Before going into hospital, I was absolutely terrified. I couldn’t see past the way it’s portrayed in films and TV: some awful asylum where there’s nothing to do and you’re locked up in a ward 24/7. Maybe I was lucky but the reality was completely different.

My therapist, trying to give me an accurate representation of what it’s like, described it as a weird boarding school. And it actually is! You eat all your meals in a communal dining room with the same people and you usually have a range of activities during the day, like groups and lectures. Even the words they use to identify us – ‘service users’ rather than ‘patients’ – makes an important difference; you’re not just viewed as sick people. That attitude carried through the hospital.

And I did not expect the camaraderie you end up having. You meet people who have been through similar things to you – but even when they haven’t, there’s still a common thread. There’s something to be said for the transparency in that.

You’re in a psychiatric hospital, so there’s no pretending that you’re having this amazing life – which I think you normally see a lot of scrolling through Instagram. ‘I’m having the best time! Looking at how fulfilling my life is!’ When you’re meeting someone in a hospital, you know they’ve had a crap time and that makes things more honest or sincere.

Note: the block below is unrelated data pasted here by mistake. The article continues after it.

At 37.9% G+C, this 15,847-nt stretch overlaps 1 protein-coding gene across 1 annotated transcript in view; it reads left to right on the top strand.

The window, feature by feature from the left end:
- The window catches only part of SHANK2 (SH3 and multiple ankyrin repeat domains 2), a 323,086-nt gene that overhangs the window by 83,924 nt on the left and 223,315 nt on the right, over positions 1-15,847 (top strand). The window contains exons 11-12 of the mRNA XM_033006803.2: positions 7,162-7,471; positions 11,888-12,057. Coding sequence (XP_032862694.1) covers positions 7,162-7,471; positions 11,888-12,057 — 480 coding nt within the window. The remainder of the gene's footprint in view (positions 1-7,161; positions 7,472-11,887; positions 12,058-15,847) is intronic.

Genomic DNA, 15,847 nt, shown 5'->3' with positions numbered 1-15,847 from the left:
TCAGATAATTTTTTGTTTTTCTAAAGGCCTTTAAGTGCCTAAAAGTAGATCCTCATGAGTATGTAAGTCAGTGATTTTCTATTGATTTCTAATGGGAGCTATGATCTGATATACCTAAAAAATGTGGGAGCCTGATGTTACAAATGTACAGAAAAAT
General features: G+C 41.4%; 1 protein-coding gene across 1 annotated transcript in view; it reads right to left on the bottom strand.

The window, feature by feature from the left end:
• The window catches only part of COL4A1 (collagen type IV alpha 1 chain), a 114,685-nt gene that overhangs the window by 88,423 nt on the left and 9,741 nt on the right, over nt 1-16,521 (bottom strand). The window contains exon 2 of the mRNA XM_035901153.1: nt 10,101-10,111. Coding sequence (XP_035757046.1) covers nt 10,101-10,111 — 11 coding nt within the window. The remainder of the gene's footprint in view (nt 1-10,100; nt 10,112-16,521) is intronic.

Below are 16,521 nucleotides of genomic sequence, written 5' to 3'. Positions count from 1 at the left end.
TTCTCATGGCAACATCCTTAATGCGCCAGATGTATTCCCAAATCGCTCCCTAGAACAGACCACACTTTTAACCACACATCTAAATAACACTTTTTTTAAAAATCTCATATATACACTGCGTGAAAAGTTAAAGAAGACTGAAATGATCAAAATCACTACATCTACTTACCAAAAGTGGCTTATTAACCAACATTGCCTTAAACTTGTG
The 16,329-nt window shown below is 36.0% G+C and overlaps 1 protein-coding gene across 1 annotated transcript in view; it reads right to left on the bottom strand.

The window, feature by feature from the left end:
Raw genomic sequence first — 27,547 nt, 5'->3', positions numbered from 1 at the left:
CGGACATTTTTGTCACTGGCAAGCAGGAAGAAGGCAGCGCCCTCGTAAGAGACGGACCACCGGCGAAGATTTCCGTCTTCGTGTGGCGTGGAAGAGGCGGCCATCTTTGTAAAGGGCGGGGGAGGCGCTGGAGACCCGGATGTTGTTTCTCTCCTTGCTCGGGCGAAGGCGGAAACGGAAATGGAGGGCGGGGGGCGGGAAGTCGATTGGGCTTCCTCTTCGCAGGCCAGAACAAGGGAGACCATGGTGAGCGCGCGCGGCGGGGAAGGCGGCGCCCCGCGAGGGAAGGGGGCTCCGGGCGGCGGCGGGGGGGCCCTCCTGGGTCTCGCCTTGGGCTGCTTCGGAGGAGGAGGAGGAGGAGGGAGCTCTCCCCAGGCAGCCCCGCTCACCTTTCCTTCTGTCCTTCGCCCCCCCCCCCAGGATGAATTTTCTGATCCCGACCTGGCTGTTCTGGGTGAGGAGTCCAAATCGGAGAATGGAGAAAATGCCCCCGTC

There’s a lot less stigma around mental health in recent years, though it still seems like it would be natural to worry about what others think after you’ve been hospitalised…
Totally. I think it’s amazing that there’s been a shift in terms of how people talk about mental health. But I also think there’s a jump as soon as someone mentions the word ‘hospital’. There’s still a definite stigma and people are quick to presume the worst. If you mention that you were an in-patient for six weeks, people are like, ‘Woah… what?’

The problem is that hospital is not talked about half as much as other types of therapy. I know that all hospitals are different and I was probably very lucky with my experience. But this kind of block that people have in their brain when it comes to hospital admission is a real shame because it cuts people off from something that could really help them.

There’s a lot to be said for just stopping everything for six weeks. I was overworked with two jobs, so the idea of stepping back to hit pause was alien to me… but it’s what needed to happen. I got so much out of it and so did the others I spent time with.

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Can you tell me about recording music there?
I wasn’t able to make music for the first few weeks while I had been at home. When you’re really unwell, it’s recommended that you do things you’re normally good at. I completely disagree with that because if you try and you can’t do it, it just feels like something else you’ve lost.

Once I was a lot more stable, I was able to go to a music room in the hospital between nine in the morning and nine in the evening – and just play. There’s no pressure or stress associated with it. Nobody’s asking you what you’re doing. I think that’s the only way I was able to approach writing anything – and really tentatively at first.